This time, however, an assistant chaplain was on duty; and he didn’t even bother to review our DVDs. He said, “Just go ahead and take them.” I also found a way around the restriction on our books. You see, the chapel wouldn’t accept them; but I discovered I could get them sent to me through the regular mail without a problem. They had a different screening process. Therefore, I would get them through the regular mail and share them with other inmates; or I would put them in the chapel library.
Cat and Mouse Game
When our “restricted” literature was discovered in the chapel library, it would get disposed of. There was one book that the chaplain was particularly against: The Great Controversy, by E.G. White. I thought that book was excellent! Without it, I would not have learned many life-changing biblical truths. It taught me a lot about the love and power of God, church history and Bible prophecy. The chaplain didn’t like it because it identified the papacy (office of the popes) of the Roman Catholic Church as the antichrist power of Scripture (although that’s what the Protestant Reformers believed and taught). He didn’t want the Catholics getting offended (not to mention, the head chaplain was a Catholic); so out with that book.
The chaplain even warned me a few times that having that book was a threat to the security of the prison, and that I could end up going to the hole over it. I disregarded his threat. I could only imagine what that would have looked like on paper: “Sent to solitary confinement for possession of Christian literature.” However, I’m sure he would have found a more creative way or wording it; although, that’s what it really would have amounted to.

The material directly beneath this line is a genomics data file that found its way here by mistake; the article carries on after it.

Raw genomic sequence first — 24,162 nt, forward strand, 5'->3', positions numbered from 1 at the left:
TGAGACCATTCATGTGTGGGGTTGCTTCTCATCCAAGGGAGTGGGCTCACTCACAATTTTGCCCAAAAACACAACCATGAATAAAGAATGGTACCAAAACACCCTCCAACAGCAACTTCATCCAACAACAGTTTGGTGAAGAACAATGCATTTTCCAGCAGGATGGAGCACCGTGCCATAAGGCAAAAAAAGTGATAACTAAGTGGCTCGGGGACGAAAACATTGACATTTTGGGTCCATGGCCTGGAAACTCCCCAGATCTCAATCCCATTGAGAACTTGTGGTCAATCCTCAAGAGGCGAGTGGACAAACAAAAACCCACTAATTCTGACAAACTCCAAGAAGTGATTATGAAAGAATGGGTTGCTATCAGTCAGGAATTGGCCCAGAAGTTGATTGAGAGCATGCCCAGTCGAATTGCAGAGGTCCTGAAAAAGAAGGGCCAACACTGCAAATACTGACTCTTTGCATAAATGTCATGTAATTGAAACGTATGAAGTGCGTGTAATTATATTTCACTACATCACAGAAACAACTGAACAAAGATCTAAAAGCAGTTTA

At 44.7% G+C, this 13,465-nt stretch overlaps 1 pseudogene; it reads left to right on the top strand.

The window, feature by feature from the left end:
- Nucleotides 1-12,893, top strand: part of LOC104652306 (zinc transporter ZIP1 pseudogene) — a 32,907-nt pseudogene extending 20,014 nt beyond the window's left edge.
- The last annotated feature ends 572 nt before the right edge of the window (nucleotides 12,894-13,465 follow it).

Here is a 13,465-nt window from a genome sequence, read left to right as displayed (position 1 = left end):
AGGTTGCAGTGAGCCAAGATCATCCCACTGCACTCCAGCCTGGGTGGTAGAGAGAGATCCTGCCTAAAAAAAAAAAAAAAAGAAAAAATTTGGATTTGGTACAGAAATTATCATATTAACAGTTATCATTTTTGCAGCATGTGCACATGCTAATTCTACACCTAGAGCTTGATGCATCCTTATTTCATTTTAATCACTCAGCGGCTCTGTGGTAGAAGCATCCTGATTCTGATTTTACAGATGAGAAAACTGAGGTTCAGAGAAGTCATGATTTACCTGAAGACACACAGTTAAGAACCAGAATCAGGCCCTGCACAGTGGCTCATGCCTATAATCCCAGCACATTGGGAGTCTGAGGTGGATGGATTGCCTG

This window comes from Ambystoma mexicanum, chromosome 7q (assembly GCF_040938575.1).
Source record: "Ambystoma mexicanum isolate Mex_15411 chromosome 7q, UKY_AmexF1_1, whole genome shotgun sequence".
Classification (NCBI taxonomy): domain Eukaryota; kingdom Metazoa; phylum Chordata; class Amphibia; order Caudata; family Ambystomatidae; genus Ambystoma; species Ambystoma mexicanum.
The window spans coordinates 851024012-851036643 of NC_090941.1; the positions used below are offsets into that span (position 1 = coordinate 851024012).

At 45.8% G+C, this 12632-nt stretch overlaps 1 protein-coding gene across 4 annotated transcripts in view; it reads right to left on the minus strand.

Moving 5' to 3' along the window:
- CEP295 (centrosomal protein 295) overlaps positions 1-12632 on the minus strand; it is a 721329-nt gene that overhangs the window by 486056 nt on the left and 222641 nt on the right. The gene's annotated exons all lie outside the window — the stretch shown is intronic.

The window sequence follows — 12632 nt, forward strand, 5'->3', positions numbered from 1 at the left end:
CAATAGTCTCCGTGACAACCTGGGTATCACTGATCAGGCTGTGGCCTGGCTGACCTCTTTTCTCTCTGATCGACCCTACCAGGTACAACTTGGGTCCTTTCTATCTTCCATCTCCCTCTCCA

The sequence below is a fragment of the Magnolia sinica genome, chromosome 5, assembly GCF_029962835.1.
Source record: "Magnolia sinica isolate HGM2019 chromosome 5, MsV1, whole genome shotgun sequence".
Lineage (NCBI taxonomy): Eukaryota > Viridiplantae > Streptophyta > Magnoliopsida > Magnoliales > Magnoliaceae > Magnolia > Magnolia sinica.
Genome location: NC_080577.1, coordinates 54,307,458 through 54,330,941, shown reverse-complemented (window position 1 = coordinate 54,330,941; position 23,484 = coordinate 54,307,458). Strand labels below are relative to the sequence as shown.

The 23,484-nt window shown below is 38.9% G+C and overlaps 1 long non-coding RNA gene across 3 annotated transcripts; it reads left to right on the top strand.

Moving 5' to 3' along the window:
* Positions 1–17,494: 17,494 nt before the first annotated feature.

Nevertheless, I kept receiving Christian literature, sharing it with people and putting it in the prison chapel (when the chaplain wasn’t looking). He threw some of it away every once in a while; but then eventually it seemed like he got tired of doing so; so it remained there for longer periods of time and more people read it.
Being a Christian in federal prison had its challenges for me. There was criticism from without and within Christianity as a whole, and forces worked against my church group to limit our resources and suppress our voice. Nevertheless, it worked out to my benefit by drawing me nearer to God and confirming me in my faith. You have to be careful what you pray for. Sometimes, when you ask God for a closer relationship with Him, He allows adversity in you life to answer your prayer.
I was pretty heavy into ministry in prison. I also conducted one-on-one Bible studies and ministered to inmates on the yard. I have some intriguing stories about that. I will discuss them in my next hub.